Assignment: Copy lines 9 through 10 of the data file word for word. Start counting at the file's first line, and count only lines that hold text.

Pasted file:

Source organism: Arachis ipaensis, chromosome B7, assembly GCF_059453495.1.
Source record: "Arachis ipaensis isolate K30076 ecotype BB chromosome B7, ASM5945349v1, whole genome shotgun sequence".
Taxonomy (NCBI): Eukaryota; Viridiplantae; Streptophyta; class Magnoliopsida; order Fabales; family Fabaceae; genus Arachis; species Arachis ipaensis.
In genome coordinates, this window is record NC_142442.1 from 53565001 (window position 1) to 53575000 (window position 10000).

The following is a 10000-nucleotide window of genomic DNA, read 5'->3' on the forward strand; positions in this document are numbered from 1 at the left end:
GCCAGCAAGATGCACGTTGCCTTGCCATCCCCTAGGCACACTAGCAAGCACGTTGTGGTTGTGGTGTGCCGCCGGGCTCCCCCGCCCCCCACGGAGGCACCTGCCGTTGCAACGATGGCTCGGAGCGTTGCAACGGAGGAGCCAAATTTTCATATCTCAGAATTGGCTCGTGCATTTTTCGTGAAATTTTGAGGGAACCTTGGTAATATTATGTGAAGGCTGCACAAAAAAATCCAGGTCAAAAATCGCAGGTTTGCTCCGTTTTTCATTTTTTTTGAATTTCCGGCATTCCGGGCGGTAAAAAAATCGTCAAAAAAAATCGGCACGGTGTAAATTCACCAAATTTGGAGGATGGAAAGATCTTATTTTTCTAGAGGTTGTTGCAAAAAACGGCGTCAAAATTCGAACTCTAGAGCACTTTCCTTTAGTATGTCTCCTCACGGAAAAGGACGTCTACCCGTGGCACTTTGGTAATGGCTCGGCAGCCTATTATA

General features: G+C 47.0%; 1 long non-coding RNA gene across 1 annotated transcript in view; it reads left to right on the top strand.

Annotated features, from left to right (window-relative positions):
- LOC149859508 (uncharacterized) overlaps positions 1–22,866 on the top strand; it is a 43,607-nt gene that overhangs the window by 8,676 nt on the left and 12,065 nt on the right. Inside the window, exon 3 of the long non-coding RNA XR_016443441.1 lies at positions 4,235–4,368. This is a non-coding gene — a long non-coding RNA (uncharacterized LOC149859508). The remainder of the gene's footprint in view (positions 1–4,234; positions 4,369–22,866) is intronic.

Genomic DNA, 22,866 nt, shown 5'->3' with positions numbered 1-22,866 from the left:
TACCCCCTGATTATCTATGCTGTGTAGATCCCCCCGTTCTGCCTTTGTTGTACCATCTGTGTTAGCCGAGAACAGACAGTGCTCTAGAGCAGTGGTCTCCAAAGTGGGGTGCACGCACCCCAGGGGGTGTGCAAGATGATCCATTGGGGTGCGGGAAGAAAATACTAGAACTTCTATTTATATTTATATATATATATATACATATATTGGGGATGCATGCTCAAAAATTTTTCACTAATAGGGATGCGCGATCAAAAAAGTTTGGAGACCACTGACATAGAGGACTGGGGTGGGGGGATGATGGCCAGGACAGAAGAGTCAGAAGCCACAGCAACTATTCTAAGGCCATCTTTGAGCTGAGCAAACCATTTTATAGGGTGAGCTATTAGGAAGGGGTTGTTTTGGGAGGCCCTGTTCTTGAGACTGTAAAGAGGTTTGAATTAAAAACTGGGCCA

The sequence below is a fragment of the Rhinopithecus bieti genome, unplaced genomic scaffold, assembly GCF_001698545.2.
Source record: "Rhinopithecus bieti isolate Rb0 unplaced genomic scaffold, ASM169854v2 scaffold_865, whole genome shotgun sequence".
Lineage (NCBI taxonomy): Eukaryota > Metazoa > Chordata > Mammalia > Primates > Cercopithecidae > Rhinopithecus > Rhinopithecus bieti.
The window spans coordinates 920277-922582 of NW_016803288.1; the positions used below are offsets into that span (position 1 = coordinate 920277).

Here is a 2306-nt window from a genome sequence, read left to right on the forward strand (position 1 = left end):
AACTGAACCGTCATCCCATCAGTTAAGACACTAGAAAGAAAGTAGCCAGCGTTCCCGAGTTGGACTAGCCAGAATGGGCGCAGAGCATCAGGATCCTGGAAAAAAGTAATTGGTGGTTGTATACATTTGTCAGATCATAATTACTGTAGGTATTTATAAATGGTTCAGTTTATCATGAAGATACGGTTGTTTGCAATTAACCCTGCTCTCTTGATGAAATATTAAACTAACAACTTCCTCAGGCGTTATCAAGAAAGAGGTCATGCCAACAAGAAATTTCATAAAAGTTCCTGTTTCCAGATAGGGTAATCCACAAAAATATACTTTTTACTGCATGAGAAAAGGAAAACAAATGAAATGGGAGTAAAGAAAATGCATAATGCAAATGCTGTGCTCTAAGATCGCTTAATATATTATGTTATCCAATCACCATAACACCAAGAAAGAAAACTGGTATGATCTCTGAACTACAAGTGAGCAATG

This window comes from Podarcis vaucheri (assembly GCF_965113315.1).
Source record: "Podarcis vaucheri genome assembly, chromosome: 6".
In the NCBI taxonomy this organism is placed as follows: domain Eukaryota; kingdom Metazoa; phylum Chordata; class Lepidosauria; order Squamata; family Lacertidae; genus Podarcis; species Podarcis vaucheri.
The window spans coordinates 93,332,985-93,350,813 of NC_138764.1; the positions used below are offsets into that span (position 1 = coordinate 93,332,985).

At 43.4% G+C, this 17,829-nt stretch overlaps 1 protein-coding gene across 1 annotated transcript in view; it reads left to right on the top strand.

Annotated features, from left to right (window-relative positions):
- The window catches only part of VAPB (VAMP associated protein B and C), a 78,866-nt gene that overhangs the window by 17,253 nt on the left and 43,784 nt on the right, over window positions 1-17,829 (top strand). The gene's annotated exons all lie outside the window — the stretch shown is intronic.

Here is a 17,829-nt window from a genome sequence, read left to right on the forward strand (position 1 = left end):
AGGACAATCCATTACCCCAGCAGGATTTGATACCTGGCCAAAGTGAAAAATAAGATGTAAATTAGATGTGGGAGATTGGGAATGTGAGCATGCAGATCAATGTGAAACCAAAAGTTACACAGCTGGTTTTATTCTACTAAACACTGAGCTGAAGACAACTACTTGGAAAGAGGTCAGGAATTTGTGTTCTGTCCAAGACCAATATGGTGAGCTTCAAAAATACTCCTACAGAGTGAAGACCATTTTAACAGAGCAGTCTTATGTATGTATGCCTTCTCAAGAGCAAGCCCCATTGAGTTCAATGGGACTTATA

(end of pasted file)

- LOC149859508 (uncharacterized) overlaps positions 1–22,866 on the top strand; it is a 43,607-nt gene that overhangs the window by 8,676 nt on the left and 12,065 nt on the right. Inside the window, exon 3 of the long non-coding RNA XR_016443441.1 lies at positions 4,235–4,368. This is a non-coding gene — a long non-coding RNA (uncharacterized LOC149859508). The remainder of the gene's footprint in view (positions 1–4,234; positions 4,369–22,866) is intronic.

Genomic DNA, 22,866 nt, shown 5'->3' with positions numbered 1-22,866 from the left: